CMS to implement final rule to reduce 'burdensome' regulations

por John R. Fischer, Senior Reporter | October 10, 2019
The final rule proposed by CMS is expected to
reduce unnecessary regulations that burden providers
The Centers for Medicare & Medicaid Services aims to reduce unnecessary burdens for healthcare providers with the introduction of the Omnibus Burden Reduction (Conditions of Participation) Final Rule.

The regulation falls in line with Patients over Paperwork, an initiative developed under the Trump administration that calls for agencies to “cut the red tape” of burdensome regulations that clinicians face. The final rule is expected to do this by eliminating regulations and minimizing administrative healthcare costs to the point where providers are projected to save approximately $8 billion in administrative costs over the next decade and an estimated 4.4 million hours previously spent on paperwork annually.

“In my trips across the country, I’ve heard time and again that unnecessary regulations are increasing costs on providers and they are losing time with patients as a result,” said CMS administrator Seema Verma in a statement. “This final rule brings a common sense approach to reducing regulations and gives providers more time to care for their patients, while reducing administrative costs and improving health outcomes.”

The omnibus final rule takes into account the thoughts of various stakeholders — patients, clinicians and other providers — on burdens they face, and aims to help do away with them by improving patient care, eliminating burdensome rules, and eliminating duplicative regulations.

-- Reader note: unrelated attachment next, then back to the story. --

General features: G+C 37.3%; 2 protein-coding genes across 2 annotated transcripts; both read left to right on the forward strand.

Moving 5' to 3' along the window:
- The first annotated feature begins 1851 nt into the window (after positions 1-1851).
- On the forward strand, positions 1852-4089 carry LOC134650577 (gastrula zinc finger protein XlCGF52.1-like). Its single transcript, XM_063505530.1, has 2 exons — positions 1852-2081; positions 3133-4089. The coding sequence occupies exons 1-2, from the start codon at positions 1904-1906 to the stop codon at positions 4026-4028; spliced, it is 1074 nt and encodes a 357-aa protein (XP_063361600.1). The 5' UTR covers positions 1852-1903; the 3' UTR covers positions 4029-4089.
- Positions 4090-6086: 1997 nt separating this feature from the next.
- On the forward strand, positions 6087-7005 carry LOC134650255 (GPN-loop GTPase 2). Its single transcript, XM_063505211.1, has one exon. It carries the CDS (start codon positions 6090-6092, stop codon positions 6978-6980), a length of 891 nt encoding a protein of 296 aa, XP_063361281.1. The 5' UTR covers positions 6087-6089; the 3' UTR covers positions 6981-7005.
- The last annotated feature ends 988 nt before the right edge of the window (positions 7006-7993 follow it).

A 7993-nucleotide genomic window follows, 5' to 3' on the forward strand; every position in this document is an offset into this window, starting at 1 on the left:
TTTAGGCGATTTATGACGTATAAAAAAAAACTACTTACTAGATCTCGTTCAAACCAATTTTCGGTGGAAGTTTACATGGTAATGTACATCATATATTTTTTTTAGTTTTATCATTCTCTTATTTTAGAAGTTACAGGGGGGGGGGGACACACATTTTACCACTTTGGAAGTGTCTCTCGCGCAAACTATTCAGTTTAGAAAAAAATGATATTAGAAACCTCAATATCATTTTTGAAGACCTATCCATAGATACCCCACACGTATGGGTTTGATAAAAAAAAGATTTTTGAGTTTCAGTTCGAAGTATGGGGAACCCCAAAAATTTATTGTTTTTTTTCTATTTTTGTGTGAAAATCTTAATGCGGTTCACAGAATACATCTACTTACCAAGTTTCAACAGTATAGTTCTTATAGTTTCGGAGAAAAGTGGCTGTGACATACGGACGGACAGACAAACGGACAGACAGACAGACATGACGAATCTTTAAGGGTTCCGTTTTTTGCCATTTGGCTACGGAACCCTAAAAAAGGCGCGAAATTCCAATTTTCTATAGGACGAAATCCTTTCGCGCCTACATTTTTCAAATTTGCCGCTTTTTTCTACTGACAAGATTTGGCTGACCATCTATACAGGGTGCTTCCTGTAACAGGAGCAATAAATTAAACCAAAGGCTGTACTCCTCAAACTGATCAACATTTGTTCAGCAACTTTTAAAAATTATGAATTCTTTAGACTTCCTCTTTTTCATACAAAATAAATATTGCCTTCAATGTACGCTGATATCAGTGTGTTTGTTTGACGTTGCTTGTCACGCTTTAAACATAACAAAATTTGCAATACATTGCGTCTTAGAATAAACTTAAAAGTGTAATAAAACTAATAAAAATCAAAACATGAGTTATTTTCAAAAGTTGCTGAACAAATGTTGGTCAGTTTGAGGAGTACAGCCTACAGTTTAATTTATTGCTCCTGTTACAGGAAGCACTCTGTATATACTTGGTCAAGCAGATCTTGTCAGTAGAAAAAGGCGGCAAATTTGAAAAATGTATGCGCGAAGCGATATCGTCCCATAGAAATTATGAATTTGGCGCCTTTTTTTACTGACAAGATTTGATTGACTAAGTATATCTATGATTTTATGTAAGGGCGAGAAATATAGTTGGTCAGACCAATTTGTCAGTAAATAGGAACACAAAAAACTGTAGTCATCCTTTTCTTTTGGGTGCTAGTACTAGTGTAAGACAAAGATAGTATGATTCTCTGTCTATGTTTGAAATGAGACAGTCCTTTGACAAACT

Under the new rule, CMS plans to improve patient care for kidney transplants by increasing the number of available organs and decreasing the number discarded. This involves finalizing changes to transplant center requirements, specifically those around data submission, to offer providers greater freedom and flexibility to support patients in need of organ transplants.

The rule also will do away with regulations it considers burdensome and obsolete to enable multiple hospitals within a system to employ unified quality assessment and performance improvement programs. This will allow providers to implement best practices and innovations across facilities for quicker improvements in the quality of care, and will enable small and rural hospitals to draw from the resources and clinical expertise of a larger hospital system.

CMS also plans to reduce certain required activities that create these rules. For instance, previous protocols demanded that X-rays be written and signed, while the new regulations will be for these orders to be transmitted in written form, by telephone or electronically. In addition, timeline revisions for requirements will be implemented to increase the time that providers can spend directly with patients, and the frequency of mandated policy reviews and program evaluations for rural clinics and federally qualified health centers will be pushed back from once a year to every two years.

Another burden eliminated is duplicative requirements, such as the reduction of emergency preparedness regulations across care settings, which are required to review such plans each year. Exempt from this are long-term care facilities like nursing homes, which require annual emergency preparedness plans to be reviewed for patient and resident safety.

It should be noted that for the purpose of tracking savings under the Executive Order 13771, “Reducing Regulation and Controlling Regulatory Costs”, that the savings calculated is a 2016 estimate and discounted at seven percent relative to 2016 for easy comparison across all regulatory activities pursuant to the Executive Order. This does away with the impact of inflation of CMS' estimates, leading to an annual savings of $647 million in perpetuity for purposes of the Executive Order.

CMS is currently finalizing changes that improve regulations around patient safety and quality of care. It will continue seeking stakeholder input.

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